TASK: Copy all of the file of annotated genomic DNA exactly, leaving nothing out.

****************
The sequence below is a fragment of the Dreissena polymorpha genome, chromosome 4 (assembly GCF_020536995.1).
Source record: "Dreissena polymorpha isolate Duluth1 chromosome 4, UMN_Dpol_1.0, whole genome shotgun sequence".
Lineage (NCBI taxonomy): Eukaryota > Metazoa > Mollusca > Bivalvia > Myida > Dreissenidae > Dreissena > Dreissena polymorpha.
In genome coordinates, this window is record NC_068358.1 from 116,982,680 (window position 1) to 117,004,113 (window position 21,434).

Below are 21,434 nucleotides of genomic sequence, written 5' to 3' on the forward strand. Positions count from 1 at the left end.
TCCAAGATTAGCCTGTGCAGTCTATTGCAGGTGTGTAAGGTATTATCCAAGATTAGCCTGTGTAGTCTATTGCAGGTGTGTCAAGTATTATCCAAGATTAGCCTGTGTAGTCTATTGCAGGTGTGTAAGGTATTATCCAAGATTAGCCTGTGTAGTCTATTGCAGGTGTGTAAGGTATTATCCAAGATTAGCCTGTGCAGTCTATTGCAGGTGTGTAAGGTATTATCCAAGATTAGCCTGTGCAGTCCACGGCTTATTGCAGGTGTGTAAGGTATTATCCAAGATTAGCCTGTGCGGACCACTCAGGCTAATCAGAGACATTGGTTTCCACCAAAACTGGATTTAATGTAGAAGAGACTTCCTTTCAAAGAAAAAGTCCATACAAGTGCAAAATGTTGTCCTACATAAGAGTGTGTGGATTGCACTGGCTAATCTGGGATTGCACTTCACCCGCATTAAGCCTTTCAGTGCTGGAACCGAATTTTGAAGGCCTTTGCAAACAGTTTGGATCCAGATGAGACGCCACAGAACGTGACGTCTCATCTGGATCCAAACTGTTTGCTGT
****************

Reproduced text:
The sequence below is a fragment of the Dreissena polymorpha genome, chromosome 4 (assembly GCF_020536995.1).
Source record: "Dreissena polymorpha isolate Duluth1 chromosome 4, UMN_Dpol_1.0, whole genome shotgun sequence".
Lineage (NCBI taxonomy): Eukaryota > Metazoa > Mollusca > Bivalvia > Myida > Dreissenidae > Dreissena > Dreissena polymorpha.
In genome coordinates, this window is record NC_068358.1 from 116,982,680 (window position 1) to 117,004,113 (window position 21,434).

Below are 21,434 nucleotides of genomic sequence, written 5' to 3' on the forward strand. Positions count from 1 at the left end.
TCCAAGATTAGCCTGTGCAGTCTATTGCAGGTGTGTAAGGTATTATCCAAGATTAGCCTGTGTAGTCTATTGCAGGTGTGTCAAGTATTATCCAAGATTAGCCTGTGTAGTCTATTGCAGGTGTGTAAGGTATTATCCAAGATTAGCCTGTGTAGTCTATTGCAGGTGTGTAAGGTATTATCCAAGATTAGCCTGTGCAGTCTATTGCAGGTGTGTAAGGTATTATCCAAGATTAGCCTGTGCAGTCCACGGCTTATTGCAGGTGTGTAAGGTATTATCCAAGATTAGCCTGTGCGGACCACTCAGGCTAATCAGAGACATTGGTTTCCACCAAAACTGGATTTAATGTAGAAGAGACTTCCTTTCAAAGAAAAAGTCCATACAAGTGCAAAATGTTGTCCTACATAAGAGTGTGTGGATTGCACTGGCTAATCTGGGATTGCACTTCACCCGCATTAAGCCTTTCAGTGCTGGAACCGAATTTTGAAGGCCTTTGCAAACAGTTTGGATCCAGATGAGACGCCACAGAACGTGACGTCTCATCTGGATCCAAACTGTTTGCTGT